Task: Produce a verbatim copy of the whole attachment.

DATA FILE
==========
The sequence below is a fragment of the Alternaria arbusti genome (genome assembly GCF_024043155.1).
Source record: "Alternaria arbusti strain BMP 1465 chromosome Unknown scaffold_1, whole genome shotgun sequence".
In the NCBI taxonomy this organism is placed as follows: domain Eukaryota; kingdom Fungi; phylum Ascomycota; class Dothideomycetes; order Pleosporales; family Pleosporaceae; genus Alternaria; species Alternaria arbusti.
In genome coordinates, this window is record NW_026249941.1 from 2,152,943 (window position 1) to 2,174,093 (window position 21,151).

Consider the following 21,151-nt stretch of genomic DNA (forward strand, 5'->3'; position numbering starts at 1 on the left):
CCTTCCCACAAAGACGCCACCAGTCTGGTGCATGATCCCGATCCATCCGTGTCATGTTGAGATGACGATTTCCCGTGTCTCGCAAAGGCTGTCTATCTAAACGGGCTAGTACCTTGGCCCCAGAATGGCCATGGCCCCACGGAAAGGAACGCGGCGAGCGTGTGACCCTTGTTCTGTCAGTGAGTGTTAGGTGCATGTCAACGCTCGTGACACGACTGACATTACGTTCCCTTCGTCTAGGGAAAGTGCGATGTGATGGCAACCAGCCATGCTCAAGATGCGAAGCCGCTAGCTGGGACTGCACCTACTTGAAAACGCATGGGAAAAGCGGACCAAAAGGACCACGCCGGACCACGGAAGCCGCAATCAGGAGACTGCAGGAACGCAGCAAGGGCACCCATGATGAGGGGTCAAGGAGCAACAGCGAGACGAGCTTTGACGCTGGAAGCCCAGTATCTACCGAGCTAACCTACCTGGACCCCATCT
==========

The sequence below is a fragment of the Alternaria arbusti genome (genome assembly GCF_024043155.1).
Source record: "Alternaria arbusti strain BMP 1465 chromosome Unknown scaffold_1, whole genome shotgun sequence".
In the NCBI taxonomy this organism is placed as follows: domain Eukaryota; kingdom Fungi; phylum Ascomycota; class Dothideomycetes; order Pleosporales; family Pleosporaceae; genus Alternaria; species Alternaria arbusti.
In genome coordinates, this window is record NW_026249941.1 from 2,152,943 (window position 1) to 2,174,093 (window position 21,151).

Consider the following 21,151-nt stretch of genomic DNA (forward strand, 5'->3'; position numbering starts at 1 on the left):
CCTTCCCACAAAGACGCCACCAGTCTGGTGCATGATCCCGATCCATCCGTGTCATGTTGAGATGACGATTTCCCGTGTCTCGCAAAGGCTGTCTATCTAAACGGGCTAGTACCTTGGCCCCAGAATGGCCATGGCCCCACGGAAAGGAACGCGGCGAGCGTGTGACCCTTGTTCTGTCAGTGAGTGTTAGGTGCATGTCAACGCTCGTGACACGACTGACATTACGTTCCCTTCGTCTAGGGAAAGTGCGATGTGATGGCAACCAGCCATGCTCAAGATGCGAAGCCGCTAGCTGGGACTGCACCTACTTGAAAACGCATGGGAAAAGCGGACCAAAAGGACCACGCCGGACCACGGAAGCCGCAATCAGGAGACTGCAGGAACGCAGCAAGGGCACCCATGATGAGGGGTCAAGGAGCAACAGCGAGACGAGCTTTGACGCTGGAAGCCCAGTATCTACCGAGCTAACCTACCTGGACCCCATCT